Purpose: To assess associations of prostate volume index (PVI), defined as the ratio of the volume of the central transition zone to the volume of the peripheral zone of the prostate and prostatic chronic inflammation (PCI) as predictors of tumor load by number of positive cores (PC) in patients undergoing baseline random biopsies. Methods: Parameters evaluated included age, PSA, total prostate volume, PSA density, digital rectal exam, PVI, and PCI. All patients underwent standard transperineal random biopsies. Tumor load was evaluated as absent (no PC), limited (1–3 PC), and extensive (more than 3 PC). The association of factors with the risk of tumor load was evaluated by the multinomial logistic regression model. Results: The study evaluated 945 patients. Cancer PC were detected in 477 (507%) cases of whom 207 (43.4%) had limited tumor load and 270 (56.6%) had extensive tumor load. Among other factors, comparing patients with limited tumor load with negative cases, PVI [odds ratio, OR = 0.521, 95% confidence interval (CI) 0.330–0.824; p < 0.005] and PCI (OR = 0.289, 95% CI 0.180–0.466; p < 0.0001) were inversely associated with the PCA risk. Comparing patients with extensive tumor load with negative patients, PVI (OR = 0.579, 95% CI 0.356–0.944; p = 0.028), and PCI (OR = 0.150, 95% CI 0.085–0.265; p < 0.0001), predicted PCA risk. Comparing extensive tumor load with limited tumor load patients, PVI and PCI did not show any association with the tumor load. Conclusions: Increased PVI and the presence of PCI decreased the risk of increased tumor load and associated with less aggressive prostate cancer biology in patients at baseline random biopsies.

Prostate volume index and prostatic chronic inflammation predicted low tumor load in 945 patients at baseline prostate biopsy

Siracusano, Salvatore;
2020

Abstract

Purpose: To assess associations of prostate volume index (PVI), defined as the ratio of the volume of the central transition zone to the volume of the peripheral zone of the prostate and prostatic chronic inflammation (PCI) as predictors of tumor load by number of positive cores (PC) in patients undergoing baseline random biopsies. Methods: Parameters evaluated included age, PSA, total prostate volume, PSA density, digital rectal exam, PVI, and PCI. All patients underwent standard transperineal random biopsies. Tumor load was evaluated as absent (no PC), limited (1–3 PC), and extensive (more than 3 PC). The association of factors with the risk of tumor load was evaluated by the multinomial logistic regression model. Results: The study evaluated 945 patients. Cancer PC were detected in 477 (507%) cases of whom 207 (43.4%) had limited tumor load and 270 (56.6%) had extensive tumor load. Among other factors, comparing patients with limited tumor load with negative cases, PVI [odds ratio, OR = 0.521, 95% confidence interval (CI) 0.330–0.824; p < 0.005] and PCI (OR = 0.289, 95% CI 0.180–0.466; p < 0.0001) were inversely associated with the PCA risk. Comparing patients with extensive tumor load with negative patients, PVI (OR = 0.579, 95% CI 0.356–0.944; p = 0.028), and PCI (OR = 0.150, 95% CI 0.085–0.265; p < 0.0001), predicted PCA risk. Comparing extensive tumor load with limited tumor load patients, PVI and PCI did not show any association with the tumor load. Conclusions: Increased PVI and the presence of PCI decreased the risk of increased tumor load and associated with less aggressive prostate cancer biology in patients at baseline random biopsies.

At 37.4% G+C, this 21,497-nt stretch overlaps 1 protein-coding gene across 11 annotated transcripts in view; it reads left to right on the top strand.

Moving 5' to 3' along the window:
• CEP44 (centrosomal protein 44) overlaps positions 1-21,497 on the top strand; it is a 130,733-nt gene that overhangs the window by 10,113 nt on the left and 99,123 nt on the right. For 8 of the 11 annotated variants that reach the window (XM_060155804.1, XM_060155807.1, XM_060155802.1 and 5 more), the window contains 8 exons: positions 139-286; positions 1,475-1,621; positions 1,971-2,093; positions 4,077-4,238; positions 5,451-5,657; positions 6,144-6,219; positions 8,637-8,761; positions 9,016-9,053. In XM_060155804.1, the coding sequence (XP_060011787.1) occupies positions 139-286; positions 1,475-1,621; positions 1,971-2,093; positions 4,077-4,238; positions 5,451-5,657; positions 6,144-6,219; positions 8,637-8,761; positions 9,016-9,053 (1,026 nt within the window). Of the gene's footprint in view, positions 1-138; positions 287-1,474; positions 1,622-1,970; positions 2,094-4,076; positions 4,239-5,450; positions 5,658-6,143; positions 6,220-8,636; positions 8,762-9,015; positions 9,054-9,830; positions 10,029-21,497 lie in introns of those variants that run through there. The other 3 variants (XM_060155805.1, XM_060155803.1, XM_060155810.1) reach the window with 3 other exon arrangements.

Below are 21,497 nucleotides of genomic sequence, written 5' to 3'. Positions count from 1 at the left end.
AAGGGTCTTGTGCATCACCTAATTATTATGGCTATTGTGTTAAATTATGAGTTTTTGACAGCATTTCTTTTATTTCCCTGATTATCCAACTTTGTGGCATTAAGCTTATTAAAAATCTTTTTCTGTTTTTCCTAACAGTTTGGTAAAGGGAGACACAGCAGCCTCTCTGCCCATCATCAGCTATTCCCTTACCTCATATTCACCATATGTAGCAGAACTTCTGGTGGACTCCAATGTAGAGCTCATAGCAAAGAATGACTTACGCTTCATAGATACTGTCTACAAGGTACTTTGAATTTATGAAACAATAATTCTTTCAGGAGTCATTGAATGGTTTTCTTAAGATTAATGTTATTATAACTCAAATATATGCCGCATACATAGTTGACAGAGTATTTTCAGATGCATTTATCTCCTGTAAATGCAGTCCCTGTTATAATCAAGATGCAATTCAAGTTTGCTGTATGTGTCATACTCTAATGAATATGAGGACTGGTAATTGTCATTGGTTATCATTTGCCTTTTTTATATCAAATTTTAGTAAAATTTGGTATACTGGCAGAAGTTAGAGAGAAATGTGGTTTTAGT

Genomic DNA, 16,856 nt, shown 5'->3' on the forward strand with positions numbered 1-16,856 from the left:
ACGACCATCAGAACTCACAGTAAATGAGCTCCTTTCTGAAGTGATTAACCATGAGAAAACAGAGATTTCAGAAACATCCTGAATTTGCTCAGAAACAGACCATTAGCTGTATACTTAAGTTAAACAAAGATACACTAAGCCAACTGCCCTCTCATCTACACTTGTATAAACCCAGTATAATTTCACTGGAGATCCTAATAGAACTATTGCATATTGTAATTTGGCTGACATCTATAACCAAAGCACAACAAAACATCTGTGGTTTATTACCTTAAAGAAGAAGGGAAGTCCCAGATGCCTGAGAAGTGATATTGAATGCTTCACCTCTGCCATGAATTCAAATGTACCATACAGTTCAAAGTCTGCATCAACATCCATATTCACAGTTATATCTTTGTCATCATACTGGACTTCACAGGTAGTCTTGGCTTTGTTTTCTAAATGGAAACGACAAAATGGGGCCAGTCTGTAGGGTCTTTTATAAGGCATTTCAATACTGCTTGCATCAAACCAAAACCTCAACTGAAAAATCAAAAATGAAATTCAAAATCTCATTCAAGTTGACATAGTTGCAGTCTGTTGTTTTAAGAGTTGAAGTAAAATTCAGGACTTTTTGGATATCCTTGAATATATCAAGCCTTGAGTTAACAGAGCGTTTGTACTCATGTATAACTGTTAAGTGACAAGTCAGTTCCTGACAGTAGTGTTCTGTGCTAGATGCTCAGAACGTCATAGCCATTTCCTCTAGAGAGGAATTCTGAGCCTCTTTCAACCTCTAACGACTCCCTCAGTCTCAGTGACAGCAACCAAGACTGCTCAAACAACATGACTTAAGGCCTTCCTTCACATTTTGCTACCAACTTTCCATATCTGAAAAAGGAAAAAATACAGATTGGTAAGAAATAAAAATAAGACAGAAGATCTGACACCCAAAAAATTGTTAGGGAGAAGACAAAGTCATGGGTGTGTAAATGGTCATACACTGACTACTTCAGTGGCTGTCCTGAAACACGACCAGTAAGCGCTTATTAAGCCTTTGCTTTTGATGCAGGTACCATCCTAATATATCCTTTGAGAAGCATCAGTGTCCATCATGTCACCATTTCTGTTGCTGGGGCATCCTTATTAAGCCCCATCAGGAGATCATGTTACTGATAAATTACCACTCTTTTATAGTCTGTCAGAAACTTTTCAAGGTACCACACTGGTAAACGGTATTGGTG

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Utilizza questo identificativo per citare o creare un link a questo documento: http://hdl.handle.net/11697/156913
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